Strategy 4: Mass production: pay a third party to belch out posts that are so bad even you won’t read them – but that you’re certain will help your rankings because “Google likes fresh content.”  You need basic quality-control.

Can other approaches work?  Yes.  Will they work?  Probably not. With enough effort you can probably get any blogging strategy to advance your goals at least a little, but at what cost to the other things you need to accomplish in a day?  You can always tweak your strategy later.  For every one business owner who gets the skyscraper technique (for all its merits) to work, there are 20 who couldn’t make it work.  We don’t hear from those people much.  Also, what works for a marketing agency or for a non-local business has a good chance of not working for you – for your local business.

People who say you definitely should or definitely should not blog are missing the point.  Sure, you should have content that informs and helps anyone on your site, but who says that needs to be in the form of a blog post?  In most cases having very detailed “service” pages and other pages (and don’t forget the homepage) is your best way to do that.  Videos, too.

That’s why I’m working off the assumption you’ve already got your pages pretty much down pat, and that you want blogging to help you get even more visibility.  I’ve also assumed you don’t want it become your new full-time job.  A seed audience is the best way to go about that.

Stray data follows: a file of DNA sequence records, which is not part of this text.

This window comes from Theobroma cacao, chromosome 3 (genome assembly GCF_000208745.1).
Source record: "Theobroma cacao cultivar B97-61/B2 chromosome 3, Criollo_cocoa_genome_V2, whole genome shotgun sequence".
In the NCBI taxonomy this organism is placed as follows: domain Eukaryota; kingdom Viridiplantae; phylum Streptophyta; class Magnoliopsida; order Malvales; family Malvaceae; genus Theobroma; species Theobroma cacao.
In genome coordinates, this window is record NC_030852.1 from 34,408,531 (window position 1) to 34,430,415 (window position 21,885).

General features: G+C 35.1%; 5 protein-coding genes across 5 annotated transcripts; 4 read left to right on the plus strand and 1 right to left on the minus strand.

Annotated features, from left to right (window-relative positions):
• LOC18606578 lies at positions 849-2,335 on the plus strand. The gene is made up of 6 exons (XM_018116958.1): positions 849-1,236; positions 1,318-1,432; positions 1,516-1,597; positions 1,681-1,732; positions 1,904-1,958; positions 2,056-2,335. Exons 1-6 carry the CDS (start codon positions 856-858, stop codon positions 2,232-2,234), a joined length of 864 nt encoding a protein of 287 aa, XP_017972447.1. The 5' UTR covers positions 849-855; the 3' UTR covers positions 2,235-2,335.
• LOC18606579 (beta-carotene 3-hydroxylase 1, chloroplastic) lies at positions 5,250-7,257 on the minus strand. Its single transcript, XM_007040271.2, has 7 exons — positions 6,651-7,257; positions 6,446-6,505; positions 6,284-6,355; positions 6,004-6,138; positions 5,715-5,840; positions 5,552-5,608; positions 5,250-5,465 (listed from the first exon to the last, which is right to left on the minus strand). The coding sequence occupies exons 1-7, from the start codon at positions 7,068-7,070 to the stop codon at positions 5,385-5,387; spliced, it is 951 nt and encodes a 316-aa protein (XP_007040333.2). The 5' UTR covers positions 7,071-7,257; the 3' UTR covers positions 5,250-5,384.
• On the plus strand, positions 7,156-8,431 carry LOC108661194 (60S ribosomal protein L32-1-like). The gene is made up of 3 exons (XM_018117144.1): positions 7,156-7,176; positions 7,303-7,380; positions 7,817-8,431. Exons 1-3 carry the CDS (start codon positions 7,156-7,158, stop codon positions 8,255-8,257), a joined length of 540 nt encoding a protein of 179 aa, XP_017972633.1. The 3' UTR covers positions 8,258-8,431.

Again, the idea of the seed audience is simple: Make use of every opportunity to send your posts to people you already come into contact with.

Send a post whenever it’s helpful to the other person.  Pay attention to the questions and concerns of the people in your seed audience, and write more posts that help those people with those challenges.  I guarantee you there are more people like them, and in time those people will become your larger audience.

Preferably your seed audience includes past or current customers, but it doesn’t need to.

I find it very helpful to keep a list of posts (like this).

At first you grow your audience a person at a time, but eventually it’ll mostly grow itself.  That is when you’ll be able to draw a thick line from blogging to more traffic, links, customers, and other good stuff.  The big thing to realize is those are benefits you see after your blogging effort starts to work, not before you’ve gotten it to work.

A seed audience isn’t mutually exclusive with other ways you might grow your audience.  It’s complementary.  It will make your other plans more likely to work out.  Give it a try.

Side note

By the way, I speak from first-hand experience with the seed audience approach.  Not only because some of my clients have used it to good effect, but also because that’s how my blogging sprang up from the dirt.  My earliest readers were people who got my email newsletter (and those people had found me through a variety of odd little channels).  My earliest posts were simply what I thought those people would find useful.

To this day, half the reason I write many of my posts is so I can lay out a thorough answer once and simply send a link to the post every time that question or topic comes up again.  The benefits are too many to count.

Further reading

Should You Make It a Page or a Post? – me

8 Lies About Content Marketing You Probably Believe – Joel Klettke

Should a Small Business Have a Blog in 2021? – Colan Nielsen